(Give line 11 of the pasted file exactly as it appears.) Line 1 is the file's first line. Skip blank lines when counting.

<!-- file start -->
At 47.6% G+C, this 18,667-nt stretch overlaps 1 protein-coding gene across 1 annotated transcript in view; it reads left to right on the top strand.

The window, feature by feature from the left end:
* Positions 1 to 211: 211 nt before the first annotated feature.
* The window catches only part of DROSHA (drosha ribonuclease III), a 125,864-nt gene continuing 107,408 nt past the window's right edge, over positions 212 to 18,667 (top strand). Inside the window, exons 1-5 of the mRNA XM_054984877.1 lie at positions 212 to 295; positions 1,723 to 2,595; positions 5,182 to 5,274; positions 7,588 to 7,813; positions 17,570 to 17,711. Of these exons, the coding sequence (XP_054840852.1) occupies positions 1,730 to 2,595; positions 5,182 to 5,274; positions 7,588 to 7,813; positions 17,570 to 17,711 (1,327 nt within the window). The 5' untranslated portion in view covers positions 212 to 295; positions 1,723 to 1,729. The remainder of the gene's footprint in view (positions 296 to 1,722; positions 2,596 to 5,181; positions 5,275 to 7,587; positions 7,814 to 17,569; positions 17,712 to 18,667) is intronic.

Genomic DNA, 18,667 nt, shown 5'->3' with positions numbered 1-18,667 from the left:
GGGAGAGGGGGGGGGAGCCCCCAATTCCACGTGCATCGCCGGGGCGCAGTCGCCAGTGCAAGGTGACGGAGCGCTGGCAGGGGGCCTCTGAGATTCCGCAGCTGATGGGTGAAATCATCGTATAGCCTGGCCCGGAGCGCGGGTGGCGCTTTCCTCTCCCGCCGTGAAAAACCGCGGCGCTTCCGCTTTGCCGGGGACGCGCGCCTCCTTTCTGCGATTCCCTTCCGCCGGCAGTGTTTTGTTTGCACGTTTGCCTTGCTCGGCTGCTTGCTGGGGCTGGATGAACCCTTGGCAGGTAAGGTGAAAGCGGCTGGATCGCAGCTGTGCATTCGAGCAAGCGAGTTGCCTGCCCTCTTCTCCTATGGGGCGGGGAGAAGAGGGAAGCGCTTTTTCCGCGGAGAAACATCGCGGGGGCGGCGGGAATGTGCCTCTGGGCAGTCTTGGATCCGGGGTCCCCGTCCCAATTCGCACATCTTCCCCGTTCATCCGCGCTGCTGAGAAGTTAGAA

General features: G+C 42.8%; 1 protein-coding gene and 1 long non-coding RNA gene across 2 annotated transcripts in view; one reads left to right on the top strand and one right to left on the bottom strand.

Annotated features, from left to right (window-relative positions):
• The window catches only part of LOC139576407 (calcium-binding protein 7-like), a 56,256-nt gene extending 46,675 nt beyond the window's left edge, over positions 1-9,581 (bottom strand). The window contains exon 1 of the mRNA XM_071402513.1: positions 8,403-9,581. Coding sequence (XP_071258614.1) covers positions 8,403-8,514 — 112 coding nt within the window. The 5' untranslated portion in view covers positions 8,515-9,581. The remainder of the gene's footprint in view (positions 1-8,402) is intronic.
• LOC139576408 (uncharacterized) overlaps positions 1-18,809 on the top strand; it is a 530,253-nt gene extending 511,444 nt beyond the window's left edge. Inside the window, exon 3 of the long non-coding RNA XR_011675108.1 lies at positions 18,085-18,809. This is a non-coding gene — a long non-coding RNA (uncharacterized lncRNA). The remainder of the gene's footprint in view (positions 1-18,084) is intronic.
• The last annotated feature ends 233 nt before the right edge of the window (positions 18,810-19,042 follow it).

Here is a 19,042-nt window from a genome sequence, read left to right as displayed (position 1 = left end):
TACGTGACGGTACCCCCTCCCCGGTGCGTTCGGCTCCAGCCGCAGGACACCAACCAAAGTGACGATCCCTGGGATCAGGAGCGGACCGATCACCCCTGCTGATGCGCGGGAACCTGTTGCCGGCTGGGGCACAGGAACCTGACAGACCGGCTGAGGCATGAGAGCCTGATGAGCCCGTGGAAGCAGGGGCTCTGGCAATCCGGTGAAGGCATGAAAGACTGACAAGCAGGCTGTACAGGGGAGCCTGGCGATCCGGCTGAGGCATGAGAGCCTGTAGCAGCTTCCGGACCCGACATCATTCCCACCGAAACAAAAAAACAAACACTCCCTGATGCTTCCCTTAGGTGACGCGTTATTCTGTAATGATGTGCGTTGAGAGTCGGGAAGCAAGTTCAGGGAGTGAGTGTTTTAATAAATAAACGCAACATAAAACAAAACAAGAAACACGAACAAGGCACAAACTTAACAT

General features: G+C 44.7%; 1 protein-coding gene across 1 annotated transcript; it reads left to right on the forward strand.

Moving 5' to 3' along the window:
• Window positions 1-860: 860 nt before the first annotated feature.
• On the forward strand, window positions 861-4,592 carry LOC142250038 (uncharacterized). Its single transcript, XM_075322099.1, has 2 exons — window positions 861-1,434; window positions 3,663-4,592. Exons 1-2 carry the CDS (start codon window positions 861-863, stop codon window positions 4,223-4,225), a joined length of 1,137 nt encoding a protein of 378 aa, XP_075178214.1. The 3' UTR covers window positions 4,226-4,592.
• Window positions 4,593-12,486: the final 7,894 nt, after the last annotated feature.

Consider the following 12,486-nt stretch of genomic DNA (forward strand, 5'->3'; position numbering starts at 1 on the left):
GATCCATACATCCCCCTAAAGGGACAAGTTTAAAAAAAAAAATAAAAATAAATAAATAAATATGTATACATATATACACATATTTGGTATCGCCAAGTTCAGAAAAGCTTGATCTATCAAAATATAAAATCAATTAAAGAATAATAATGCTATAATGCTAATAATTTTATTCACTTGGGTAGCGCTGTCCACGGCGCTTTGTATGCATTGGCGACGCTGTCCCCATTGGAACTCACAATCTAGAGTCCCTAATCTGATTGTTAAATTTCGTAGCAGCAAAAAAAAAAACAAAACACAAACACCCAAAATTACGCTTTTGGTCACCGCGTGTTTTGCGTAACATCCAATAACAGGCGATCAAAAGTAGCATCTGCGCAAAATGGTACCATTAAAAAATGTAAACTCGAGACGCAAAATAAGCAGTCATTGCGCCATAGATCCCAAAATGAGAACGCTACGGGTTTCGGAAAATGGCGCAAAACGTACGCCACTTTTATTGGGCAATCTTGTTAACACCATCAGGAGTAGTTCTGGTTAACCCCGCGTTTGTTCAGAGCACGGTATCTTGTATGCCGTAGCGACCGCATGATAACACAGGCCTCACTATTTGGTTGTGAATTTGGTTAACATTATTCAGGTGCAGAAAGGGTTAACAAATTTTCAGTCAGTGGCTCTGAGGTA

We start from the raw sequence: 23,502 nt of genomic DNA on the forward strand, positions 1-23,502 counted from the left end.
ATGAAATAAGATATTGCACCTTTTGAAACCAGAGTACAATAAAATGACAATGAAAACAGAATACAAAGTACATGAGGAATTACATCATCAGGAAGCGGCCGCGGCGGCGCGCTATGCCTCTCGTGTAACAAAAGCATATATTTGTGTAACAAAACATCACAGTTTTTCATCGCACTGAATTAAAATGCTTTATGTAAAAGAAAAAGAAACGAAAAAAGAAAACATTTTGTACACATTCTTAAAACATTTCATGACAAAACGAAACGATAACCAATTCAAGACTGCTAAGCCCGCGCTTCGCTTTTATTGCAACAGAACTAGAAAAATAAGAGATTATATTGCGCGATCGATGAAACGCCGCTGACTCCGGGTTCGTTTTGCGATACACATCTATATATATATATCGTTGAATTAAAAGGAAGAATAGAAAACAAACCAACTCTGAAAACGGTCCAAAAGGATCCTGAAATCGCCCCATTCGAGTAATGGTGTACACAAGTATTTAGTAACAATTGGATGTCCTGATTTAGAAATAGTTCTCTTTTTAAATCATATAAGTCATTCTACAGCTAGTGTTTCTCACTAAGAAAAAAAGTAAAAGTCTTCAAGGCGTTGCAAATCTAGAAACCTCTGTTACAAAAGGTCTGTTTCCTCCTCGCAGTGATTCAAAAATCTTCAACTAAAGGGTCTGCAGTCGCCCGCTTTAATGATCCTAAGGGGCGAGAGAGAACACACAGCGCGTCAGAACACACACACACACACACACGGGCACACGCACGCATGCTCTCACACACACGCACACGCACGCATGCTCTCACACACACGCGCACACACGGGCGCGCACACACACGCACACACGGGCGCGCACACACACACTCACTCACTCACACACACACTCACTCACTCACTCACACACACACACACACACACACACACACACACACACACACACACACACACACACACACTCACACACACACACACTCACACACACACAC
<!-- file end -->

• The last annotated feature ends 233 nt before the right edge of the window (positions 18,810-19,042 follow it).